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This portion of the website will be dedicated to providing updates about the firm, discussing recent employment-law cases, and reviewing relevant laws and regulations. If you have any questions or requests for blog posts, contact Osborne Employment Law.
Recent Updates in Federal Overtime Law
Earlier this year, the United States Department of Labor announced likely the most important employment-related administrative rule for 2016. The Department of Labor is the United States agency responsible for enforcing and setting standards for many work-related areas, including wage and hour standards. Keep in mind, Congress is notoriously bad at passing laws. Thus, often the major employment-related “legislation” on the federal level are actually regulations created by federal agencies. In the employment world, this usually involves the Department of Labor or the Equal Employment Opportunity Commission, both of which have the authority to create regulations related to their defined areas.
On May 18, 2016, President Obama announced publication of the Department of Labor’s new long-awaited final overtime rule. In order to be legally classified as exempt from overtime as an executive, administrative, professional, outside salesman, or computer employee, one of the three tests is that you must be paid a minimum salary. Currently companies only need to pay employees a salary of $23,660 to meet the threshold. However, effective December 1, 2016, the salary threshold will rise to $47, 476, more than double its current amount.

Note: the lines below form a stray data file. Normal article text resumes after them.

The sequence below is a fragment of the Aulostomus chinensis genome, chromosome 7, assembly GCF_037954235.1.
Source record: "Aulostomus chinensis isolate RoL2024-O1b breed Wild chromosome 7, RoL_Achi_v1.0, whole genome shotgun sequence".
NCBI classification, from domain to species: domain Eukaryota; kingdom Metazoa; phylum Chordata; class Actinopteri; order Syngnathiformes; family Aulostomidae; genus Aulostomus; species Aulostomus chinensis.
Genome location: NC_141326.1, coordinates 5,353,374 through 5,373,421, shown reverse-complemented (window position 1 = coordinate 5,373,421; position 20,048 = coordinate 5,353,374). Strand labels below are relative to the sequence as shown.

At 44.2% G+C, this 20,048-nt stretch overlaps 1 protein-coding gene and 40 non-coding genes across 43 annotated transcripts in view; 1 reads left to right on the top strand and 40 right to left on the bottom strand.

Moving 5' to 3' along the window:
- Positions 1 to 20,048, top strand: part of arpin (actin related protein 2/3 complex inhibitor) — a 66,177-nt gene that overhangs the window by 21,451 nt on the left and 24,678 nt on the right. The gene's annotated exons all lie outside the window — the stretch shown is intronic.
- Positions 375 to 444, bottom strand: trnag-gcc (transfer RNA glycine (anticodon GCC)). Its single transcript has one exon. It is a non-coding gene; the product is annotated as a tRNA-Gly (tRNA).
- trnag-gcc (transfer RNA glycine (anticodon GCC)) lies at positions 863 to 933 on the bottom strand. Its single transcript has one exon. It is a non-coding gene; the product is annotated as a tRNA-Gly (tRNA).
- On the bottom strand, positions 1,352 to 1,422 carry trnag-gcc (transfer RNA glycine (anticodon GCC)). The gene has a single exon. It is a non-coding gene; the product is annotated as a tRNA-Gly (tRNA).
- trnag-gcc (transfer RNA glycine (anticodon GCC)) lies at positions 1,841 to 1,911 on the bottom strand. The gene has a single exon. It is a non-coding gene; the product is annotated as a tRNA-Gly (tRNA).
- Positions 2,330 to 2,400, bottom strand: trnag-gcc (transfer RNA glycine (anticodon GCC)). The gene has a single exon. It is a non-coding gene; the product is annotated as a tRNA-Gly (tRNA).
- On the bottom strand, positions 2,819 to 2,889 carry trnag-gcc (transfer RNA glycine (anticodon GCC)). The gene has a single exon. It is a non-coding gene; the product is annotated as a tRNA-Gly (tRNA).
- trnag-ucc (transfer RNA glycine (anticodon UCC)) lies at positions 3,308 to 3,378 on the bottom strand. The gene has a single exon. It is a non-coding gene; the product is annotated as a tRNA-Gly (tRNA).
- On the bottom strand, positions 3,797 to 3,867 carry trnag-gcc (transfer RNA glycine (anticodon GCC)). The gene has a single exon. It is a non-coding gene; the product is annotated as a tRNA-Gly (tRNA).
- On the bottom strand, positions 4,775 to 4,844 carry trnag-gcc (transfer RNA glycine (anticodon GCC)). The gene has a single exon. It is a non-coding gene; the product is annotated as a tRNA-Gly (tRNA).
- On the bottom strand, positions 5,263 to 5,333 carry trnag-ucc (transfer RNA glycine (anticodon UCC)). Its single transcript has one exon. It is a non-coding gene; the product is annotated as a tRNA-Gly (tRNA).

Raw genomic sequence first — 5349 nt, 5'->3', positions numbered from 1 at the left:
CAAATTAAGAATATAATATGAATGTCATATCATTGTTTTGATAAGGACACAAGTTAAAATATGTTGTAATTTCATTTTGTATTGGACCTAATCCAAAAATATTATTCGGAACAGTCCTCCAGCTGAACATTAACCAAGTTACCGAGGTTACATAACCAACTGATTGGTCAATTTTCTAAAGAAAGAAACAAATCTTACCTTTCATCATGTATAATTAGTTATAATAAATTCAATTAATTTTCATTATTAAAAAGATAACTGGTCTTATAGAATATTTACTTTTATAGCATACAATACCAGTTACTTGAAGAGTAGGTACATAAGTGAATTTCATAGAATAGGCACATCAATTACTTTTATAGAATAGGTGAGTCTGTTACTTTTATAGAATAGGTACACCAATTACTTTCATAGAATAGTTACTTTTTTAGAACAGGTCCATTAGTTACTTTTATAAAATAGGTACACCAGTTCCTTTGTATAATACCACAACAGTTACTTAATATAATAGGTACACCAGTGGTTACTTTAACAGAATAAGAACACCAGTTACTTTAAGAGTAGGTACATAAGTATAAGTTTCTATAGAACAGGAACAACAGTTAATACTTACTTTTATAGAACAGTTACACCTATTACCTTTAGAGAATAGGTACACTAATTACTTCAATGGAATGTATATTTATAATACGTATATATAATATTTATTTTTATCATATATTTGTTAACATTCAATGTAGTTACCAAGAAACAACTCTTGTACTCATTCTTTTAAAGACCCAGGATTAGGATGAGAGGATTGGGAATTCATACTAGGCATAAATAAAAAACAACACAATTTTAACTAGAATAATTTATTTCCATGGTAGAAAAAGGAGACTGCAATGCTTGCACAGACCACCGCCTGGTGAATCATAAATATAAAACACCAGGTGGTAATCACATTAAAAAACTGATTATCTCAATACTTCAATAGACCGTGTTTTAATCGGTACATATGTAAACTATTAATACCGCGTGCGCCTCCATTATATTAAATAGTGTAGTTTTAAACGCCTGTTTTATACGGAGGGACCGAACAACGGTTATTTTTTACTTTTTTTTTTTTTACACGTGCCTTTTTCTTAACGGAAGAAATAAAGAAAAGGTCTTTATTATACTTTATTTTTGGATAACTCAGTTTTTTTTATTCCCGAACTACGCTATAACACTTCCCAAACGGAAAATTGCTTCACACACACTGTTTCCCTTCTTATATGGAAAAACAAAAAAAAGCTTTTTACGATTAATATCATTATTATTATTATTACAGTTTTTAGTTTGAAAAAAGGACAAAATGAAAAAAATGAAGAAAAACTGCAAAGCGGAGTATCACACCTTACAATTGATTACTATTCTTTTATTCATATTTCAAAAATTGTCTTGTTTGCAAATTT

Who Does the New Rule Effect?
The new overtime rule will impact executive, administrative, professional, outside salesman, and computer employees who work over forty hours in a week and are currently paid less than $47,476. These employees will now be entitled to an overtime rate of time-and-a-half their regular rate of pay for all hours worked over forty.
Employers have several different options to cope with the new overtime rule. The most obvious is to keep the employee’s salary the same, but start paying overtime for all hours worked over forty. If the employer does not want to track all of the employee’s hours, it can simply raise the employee’s salary at or above the $47,476 salary threshold. The employer can also choose simply to limit the workers’ hours to forty per week.